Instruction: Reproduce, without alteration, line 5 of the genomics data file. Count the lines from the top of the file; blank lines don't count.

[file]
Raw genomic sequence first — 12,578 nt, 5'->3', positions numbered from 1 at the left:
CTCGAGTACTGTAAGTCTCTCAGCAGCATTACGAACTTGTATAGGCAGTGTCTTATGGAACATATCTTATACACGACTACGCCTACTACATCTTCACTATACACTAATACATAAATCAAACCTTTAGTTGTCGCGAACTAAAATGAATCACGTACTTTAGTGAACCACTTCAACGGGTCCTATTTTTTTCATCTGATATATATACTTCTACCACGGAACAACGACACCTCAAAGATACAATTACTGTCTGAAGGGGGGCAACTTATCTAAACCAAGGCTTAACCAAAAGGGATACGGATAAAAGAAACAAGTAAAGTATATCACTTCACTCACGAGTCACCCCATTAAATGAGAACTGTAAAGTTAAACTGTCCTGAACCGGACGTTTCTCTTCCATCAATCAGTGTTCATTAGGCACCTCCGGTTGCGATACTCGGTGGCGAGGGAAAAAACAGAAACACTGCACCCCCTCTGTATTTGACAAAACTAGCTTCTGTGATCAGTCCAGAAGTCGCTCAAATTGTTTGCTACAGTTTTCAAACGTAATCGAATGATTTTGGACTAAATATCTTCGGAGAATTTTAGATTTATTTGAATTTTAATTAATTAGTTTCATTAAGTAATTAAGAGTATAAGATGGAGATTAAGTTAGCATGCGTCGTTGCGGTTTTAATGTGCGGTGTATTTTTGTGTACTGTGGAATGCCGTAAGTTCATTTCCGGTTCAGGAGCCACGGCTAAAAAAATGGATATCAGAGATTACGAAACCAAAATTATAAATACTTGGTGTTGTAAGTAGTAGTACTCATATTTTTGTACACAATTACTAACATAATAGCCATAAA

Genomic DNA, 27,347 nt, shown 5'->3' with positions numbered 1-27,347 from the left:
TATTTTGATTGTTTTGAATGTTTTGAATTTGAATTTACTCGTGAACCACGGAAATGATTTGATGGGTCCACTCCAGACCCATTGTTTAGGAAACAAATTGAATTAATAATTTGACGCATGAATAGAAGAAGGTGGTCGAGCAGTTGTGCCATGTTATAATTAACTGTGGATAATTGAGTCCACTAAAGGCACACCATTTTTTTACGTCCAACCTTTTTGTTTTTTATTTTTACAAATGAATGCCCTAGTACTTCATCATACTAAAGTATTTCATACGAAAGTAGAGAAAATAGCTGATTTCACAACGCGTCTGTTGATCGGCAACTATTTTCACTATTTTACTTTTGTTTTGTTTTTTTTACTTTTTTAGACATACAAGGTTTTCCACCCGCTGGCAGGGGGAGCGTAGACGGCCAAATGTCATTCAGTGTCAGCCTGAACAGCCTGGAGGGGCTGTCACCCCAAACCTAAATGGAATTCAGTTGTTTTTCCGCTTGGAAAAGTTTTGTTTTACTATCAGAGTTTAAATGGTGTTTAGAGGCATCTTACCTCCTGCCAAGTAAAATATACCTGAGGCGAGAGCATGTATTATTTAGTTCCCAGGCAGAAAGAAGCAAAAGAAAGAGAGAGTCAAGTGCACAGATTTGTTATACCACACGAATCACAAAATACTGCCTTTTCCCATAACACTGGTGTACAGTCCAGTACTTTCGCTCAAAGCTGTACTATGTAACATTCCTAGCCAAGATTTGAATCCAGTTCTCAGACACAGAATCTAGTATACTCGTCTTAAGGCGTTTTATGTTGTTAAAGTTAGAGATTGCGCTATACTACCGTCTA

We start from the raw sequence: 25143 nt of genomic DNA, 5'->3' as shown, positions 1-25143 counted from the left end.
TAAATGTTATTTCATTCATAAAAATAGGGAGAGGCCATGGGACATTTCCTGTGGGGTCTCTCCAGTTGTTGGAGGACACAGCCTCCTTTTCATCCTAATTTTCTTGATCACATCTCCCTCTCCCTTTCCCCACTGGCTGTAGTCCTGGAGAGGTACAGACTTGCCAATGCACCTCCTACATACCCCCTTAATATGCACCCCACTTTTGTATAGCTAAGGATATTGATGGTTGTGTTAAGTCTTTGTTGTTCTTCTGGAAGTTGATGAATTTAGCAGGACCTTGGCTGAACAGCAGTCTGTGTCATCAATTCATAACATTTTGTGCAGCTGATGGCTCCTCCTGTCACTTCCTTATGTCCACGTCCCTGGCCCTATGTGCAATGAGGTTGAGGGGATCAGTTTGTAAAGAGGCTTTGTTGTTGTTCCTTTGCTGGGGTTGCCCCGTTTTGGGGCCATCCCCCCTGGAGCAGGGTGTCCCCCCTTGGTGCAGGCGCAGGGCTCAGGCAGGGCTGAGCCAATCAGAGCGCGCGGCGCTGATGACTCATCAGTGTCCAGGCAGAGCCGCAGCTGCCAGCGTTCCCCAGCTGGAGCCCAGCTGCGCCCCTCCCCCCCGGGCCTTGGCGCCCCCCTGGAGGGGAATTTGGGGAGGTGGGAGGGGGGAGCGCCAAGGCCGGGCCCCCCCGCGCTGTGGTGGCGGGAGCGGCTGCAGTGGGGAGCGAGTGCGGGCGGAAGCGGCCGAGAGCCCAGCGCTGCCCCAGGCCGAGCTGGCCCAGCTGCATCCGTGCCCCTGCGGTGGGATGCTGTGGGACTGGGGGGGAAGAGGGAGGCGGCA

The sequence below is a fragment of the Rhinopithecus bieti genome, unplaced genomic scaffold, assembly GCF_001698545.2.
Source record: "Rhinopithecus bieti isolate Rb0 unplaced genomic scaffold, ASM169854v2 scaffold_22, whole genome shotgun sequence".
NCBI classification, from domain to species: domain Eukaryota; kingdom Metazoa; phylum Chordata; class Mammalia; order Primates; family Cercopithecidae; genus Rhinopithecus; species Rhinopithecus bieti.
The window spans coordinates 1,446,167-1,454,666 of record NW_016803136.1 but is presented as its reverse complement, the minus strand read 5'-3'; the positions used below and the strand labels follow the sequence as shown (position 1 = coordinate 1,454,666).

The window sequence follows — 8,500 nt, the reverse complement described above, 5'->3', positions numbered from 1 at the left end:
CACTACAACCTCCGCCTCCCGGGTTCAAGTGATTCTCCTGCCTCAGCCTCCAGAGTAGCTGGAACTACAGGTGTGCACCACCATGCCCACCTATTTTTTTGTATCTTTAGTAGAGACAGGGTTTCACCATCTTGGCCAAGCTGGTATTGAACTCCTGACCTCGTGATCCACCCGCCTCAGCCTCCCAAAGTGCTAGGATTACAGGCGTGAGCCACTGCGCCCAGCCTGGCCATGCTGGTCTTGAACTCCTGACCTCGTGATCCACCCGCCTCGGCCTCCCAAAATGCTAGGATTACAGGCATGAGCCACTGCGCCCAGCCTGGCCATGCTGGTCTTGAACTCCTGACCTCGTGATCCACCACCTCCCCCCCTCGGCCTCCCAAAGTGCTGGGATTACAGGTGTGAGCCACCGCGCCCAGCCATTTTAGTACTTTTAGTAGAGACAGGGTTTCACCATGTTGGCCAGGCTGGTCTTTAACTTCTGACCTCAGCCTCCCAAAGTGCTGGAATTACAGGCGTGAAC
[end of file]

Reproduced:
We start from the raw sequence: 25143 nt of genomic DNA, 5'->3' as shown, positions 1-25143 counted from the left end.